Civil service establishes a small commission of citizens who hear all wrongful discipline and termination claims. The city must also hire a civil service commissioner to oversee the commission and association.

Debated costs

City Manager Kent Cagle said administrative costs including the commissioner, the commission’s budget, attorney and legal fees would total $91,000 annually, a small part of the estimated cost of implementing civil service in Leander, if approved by voters.

“[Fire Chief Bill Gardner and I] took our estimates from experience. We looked at other cities with civil service, the budgets and the money that they spend,” Cagle said. “I think we have a middle-of-the-road projection.”

The association refutes Cagle’s estimate. Phillips said the fees would be closer to $1,000 per year.

The association hired a private auditor who calculated a 2 percent growth in tax values would generate a $215,856 increase in tax income, enough to sustain the association’s added cost estimates.

“As the city grows and more people move into the city, we believe the cost can be absorbed by that growth so that there wouldn’t be any cost impact, tax increase or anything of that nature,” he said. “Of all the surrounding cities, none of them have had a tax increase after electing civil service.”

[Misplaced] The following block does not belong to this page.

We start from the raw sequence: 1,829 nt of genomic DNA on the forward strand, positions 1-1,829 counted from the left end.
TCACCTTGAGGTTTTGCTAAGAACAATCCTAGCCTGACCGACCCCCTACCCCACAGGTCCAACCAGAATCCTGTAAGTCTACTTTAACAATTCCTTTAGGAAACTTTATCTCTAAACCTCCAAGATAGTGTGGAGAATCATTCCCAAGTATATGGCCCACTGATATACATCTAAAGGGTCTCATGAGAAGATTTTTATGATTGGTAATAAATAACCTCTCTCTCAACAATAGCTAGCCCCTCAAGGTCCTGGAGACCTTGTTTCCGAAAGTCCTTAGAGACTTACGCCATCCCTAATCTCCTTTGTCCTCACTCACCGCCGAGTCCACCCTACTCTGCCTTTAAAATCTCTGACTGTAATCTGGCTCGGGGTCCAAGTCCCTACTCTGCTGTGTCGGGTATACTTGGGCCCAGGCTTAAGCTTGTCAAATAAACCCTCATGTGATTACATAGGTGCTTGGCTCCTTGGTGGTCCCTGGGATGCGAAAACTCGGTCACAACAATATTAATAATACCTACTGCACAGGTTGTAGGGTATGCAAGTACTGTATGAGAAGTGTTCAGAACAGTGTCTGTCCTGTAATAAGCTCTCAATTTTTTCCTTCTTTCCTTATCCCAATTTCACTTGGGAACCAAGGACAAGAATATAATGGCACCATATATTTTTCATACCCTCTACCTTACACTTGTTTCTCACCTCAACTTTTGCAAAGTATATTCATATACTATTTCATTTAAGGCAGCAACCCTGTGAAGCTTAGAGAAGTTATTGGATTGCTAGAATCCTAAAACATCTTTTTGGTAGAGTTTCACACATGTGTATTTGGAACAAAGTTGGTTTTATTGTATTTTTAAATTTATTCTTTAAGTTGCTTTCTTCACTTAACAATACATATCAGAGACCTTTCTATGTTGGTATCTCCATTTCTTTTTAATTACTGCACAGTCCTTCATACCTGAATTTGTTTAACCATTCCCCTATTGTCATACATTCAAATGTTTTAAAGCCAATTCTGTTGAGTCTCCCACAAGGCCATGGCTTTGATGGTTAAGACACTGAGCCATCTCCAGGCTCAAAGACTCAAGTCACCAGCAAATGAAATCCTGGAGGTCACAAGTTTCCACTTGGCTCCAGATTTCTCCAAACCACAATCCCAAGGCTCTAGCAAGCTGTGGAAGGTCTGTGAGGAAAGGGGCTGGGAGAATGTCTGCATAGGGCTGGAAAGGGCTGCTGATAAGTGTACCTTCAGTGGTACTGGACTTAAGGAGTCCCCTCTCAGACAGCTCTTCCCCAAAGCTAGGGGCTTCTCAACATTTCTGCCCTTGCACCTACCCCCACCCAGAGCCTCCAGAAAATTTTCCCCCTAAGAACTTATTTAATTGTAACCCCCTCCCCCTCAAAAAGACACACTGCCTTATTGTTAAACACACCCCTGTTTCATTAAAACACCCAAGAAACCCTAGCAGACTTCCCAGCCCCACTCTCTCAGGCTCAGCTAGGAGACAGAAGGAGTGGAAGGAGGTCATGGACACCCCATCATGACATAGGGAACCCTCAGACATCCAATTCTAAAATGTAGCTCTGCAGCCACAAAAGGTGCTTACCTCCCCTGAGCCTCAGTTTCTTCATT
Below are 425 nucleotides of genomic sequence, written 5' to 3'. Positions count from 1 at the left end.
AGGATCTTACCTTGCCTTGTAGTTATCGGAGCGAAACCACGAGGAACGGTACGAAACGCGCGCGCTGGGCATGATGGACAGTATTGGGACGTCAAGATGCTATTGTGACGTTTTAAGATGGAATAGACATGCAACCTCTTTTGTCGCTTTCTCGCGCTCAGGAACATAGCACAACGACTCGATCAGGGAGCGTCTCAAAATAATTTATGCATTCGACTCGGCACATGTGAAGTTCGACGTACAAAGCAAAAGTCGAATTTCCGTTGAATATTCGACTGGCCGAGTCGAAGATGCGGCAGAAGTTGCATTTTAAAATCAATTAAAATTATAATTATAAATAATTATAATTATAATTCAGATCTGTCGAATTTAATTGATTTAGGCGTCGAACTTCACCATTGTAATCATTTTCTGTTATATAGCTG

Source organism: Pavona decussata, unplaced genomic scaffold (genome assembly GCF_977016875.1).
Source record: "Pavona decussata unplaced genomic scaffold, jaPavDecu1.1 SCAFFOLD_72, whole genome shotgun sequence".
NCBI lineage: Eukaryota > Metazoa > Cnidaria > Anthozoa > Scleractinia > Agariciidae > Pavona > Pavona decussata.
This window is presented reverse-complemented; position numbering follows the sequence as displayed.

Compared with the city’s current personnel policies, which handle all city employees the same, civil service provides firefighters additional vacation, sick and workers’ compensation benefits, a protection Phillips said firefighters need. Cagle estimates policy changes under civil service will cost the city an additional $308,006 annually. The association argues it will cost $170,172.

However, both parties agree there are expenses associated with implementing civil service.

“It doesn’t mean there’s going to be an exact commensurate tax increase, but we have to increase revenue some way or cut costs somewhere else,” Cagle said. “For them to say, ‘Well, we know there’s growth, and all of that revenue should go to the fire department,’ to me, that’s very unreasonable. We have needs all across the city.”